The word hike has mysterious origins, but etymologists can definitely trace it back to the earlier English word hyke, or “to walk vigorously”. This term was first recorded in the dawn of the nineteenth century, but wasn’t commonly used until the dawn of the twentieth century. Beyond the origin of hyke, it’s hard for linguists to tell, but it may be connected to the Middle English word hicchen, or “to move” (also the root of hitch as in “a hobble”, which if true means that the phrase hitch hike actually means hike hike). This term is of equally obscure origin, which may not help us much. Both hitch and hike cannot be compared to other terms through philology, because of a lack of cognates. This suggests they might be connected, and with their semantic and phonemic correlations, it seems almost probable. This, however, is unproved and may be wishful thinking on my part, because I just want to say hike hike.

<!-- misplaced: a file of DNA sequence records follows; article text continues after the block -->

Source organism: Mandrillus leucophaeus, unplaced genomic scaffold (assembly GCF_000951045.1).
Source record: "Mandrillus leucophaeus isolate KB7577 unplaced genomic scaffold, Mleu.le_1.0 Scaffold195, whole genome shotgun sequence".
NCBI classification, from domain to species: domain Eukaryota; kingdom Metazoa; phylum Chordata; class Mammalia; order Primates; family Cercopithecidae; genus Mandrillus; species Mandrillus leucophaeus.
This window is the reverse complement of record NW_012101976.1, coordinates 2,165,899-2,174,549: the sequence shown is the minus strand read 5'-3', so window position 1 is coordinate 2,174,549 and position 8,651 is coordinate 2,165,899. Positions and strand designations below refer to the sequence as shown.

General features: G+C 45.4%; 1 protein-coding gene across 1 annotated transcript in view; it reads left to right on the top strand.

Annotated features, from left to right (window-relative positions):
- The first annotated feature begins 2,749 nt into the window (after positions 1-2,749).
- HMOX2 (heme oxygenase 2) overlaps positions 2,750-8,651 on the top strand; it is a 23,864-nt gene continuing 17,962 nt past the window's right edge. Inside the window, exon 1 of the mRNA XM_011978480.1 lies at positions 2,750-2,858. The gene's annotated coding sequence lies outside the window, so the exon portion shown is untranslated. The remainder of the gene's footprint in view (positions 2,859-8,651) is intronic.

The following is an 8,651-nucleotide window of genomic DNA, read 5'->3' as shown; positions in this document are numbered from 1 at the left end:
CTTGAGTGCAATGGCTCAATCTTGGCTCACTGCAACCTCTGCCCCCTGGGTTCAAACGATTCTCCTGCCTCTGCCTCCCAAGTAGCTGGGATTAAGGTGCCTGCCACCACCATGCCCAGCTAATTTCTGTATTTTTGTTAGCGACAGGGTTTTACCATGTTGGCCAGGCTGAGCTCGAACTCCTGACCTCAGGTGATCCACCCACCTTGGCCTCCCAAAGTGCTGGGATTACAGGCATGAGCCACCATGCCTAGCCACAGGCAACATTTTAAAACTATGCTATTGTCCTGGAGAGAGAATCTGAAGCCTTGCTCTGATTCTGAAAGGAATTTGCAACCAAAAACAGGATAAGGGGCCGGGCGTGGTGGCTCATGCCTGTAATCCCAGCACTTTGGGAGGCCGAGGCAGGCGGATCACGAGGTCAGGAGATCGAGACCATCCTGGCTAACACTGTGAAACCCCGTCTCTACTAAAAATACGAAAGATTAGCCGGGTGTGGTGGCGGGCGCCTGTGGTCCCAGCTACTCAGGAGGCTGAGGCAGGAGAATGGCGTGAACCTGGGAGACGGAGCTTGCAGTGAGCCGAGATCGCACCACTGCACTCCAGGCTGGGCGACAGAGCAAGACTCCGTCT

Adam Aleksic is a sophomore studying linguistics and government at Harvard University. He also has disturbing interests in politics, vexillology, geography, board games, conlanging, and law.